Take a look at his time-in-zone (TIZ) report based on Coggan Classic Training levels. Since Day 1 was a lot of instruction and slower riding, we can see that Brian accumulated a lot of time in zone 1. We'd have to make the rest of the week harder to make up for it.
Image 2: Brian's time-in-Zone (TIZ) report from Day 1.
Day 2: Testing Fatigue Resistance
Day 2 saw Brian's group working on testing fatigue resistance. A lot of riders can ride strong in the first 60-90 minutes of a ride, but the ability to resist fatigue and perform late in events is crucial to success. Today's ride goals were to burn approximately 1,500-2,000 kJs of work and then execute a 60-minute tempo paceline home.
We again used TrainingPeaks' WKO4 and Brian's historical numbers to look at his historical fatigue resistance by building unique power duration models after 2,000 kJs. We learned this might be an area of development for Brian.
Take a look at the comparison below, in figure 3. This chart shows his 2017 season power duration curve overlaid with a second curve generated after 2,000 kJs were spent. This is a unique feature of WKO4 that can give some valuable insight. Take a look at the variance in the curves and his drop-off in peak powers after 2,000 kJs.
Now, I don't have much knowledge of his training history, so it might just be that he never had the need to go hard late, but this is an area to explore, as his drop-off in both percentage and actual watts is pretty high and should be a focus of his training. It could also be related to poor on-the-bike nutritional habits.
Image 3: Comparison data mapping in WKO4.
Day 3: More Fatigue Resistance
Due to some predictions of windy weather, we switched our planned days 3 and 4, and this created a unique challenge for our campers, as it gave them two fatigue resistance days back to back.
This meant an expectation for Brian similar to day 2, but with an additional little twist: on this day, once we got our kJs in the bank, we stopped the group and assigned everyone a secret number ranging from 15-90. Once everyone had a number, the exercise for this “fast” group was a single-paceline, 25-mile, speed economy ride back home.
The single paceline was high tempo efforts and above, but each rider had to pull for the length of time corresponding with their secret number. The goal was to better blend stronger riders with the group by teaching adjusting pull length vs. power.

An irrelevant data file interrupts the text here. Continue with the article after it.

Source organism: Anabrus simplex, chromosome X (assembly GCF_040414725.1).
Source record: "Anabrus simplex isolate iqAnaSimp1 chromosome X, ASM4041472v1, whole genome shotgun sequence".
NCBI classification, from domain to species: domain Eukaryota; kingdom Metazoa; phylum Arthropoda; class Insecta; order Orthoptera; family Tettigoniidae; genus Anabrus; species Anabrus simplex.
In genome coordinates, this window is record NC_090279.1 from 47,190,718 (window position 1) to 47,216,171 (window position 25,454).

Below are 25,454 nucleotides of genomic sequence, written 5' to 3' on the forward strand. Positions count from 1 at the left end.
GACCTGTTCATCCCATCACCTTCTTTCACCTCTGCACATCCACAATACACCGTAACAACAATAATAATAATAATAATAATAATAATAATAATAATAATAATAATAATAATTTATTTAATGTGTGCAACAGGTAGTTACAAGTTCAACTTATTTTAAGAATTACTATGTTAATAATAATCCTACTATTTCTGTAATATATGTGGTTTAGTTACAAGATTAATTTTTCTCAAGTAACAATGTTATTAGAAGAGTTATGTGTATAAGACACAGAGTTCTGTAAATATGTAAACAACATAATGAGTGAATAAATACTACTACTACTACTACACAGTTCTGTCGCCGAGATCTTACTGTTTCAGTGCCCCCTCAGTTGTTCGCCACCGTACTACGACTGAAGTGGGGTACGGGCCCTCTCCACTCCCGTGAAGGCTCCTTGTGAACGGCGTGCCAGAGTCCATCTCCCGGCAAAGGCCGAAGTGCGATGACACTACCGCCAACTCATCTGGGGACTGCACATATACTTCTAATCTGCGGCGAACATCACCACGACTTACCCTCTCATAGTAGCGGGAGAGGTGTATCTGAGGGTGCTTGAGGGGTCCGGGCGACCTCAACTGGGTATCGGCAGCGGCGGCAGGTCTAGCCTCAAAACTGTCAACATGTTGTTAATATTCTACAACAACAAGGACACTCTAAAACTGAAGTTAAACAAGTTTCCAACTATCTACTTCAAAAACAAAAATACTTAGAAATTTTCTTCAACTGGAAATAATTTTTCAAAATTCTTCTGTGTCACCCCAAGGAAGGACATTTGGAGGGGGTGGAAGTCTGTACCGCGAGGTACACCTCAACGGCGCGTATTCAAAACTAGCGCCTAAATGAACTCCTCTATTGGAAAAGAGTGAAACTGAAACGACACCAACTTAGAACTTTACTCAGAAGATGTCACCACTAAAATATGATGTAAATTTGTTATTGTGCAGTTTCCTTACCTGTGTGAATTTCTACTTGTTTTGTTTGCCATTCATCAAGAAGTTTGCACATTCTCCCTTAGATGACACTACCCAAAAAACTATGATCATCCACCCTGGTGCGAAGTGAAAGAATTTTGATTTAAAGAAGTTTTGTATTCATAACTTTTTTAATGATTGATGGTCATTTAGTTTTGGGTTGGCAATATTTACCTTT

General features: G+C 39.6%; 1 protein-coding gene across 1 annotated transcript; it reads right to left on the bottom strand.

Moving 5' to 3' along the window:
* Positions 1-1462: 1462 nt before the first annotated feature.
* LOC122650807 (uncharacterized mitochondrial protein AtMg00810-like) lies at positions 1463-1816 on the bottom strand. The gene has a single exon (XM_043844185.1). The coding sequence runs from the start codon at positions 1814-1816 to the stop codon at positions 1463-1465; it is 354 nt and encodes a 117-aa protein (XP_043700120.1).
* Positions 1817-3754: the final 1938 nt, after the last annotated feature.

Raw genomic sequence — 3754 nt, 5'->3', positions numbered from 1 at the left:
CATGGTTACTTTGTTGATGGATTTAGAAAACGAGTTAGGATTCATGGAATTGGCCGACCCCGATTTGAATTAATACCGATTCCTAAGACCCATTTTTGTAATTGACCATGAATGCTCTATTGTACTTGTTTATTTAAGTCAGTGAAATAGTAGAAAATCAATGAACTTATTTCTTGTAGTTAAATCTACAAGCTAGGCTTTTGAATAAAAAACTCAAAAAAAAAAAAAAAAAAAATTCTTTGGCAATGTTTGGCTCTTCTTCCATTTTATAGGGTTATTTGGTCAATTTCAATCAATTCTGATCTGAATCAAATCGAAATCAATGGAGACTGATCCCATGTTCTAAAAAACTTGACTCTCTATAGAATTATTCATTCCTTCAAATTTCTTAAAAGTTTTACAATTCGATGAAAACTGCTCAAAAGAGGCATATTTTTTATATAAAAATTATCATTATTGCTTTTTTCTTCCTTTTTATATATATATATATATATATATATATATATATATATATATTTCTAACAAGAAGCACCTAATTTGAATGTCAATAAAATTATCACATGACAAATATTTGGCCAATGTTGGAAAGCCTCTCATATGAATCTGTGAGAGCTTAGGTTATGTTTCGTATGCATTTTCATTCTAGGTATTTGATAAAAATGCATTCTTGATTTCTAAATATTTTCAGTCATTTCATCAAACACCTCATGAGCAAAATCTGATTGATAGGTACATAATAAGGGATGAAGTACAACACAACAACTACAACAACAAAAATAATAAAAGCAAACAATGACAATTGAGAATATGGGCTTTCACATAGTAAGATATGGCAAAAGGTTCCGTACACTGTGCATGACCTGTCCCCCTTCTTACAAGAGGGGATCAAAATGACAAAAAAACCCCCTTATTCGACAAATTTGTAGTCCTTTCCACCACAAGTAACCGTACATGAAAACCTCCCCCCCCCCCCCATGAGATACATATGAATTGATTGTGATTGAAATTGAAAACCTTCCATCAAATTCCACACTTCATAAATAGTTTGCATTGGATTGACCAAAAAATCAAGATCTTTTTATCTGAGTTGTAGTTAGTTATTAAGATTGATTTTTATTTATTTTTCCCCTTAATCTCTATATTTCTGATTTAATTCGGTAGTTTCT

This tends to make things harder, because once everyone gets a good feeling for the timing, speeds tend to ramp up a little and people pull harder. One of the ways we measure the efforts of these pulls is by looking at matches—higher anaerobic efforts that tend to really drain the battery over time.
Attendees at the camp worked paceline skills.
Once we were back at the hotel, recovered, and showered, we reviewed the idea of heat mapping workouts to give riders a better visualization of just how hard they had worked.
Take a look at Brian's heat map below. As one of the stronger riders in the group, he was assigned a longer pull time of 90 seconds. You can see that he kept things well controlled heading out, but once the paceline got started, he generated some long, hard pulls but controlled his pacing perfectly. (Too much red in in a hot paceline is a recipe for disaster.)
Image 4: Brian's paceline data from Day 3.
Let's compare Brian's heat map to another group member we'll call Jim Rider. Jim was working harder in the paceline, as you can see by the high amount of red in his heat map. Over time, the fatigue of all those matches built up, and Brian was able to slip away and arrive back in town first. The exercise was not a race, but it did demonstrate that Brian's slightly more conservative approach paid off.
Image 5: For comparison, a look at paceline data from “Jim Rider”
Days 4 and 5: Long, Easy Endurance Days
Days 4 and 5 were long, easy endurance days. Our campers were now starting to feel some fatigue and learning to ride together better. The goal of day five was to run a simple progressive endurance day.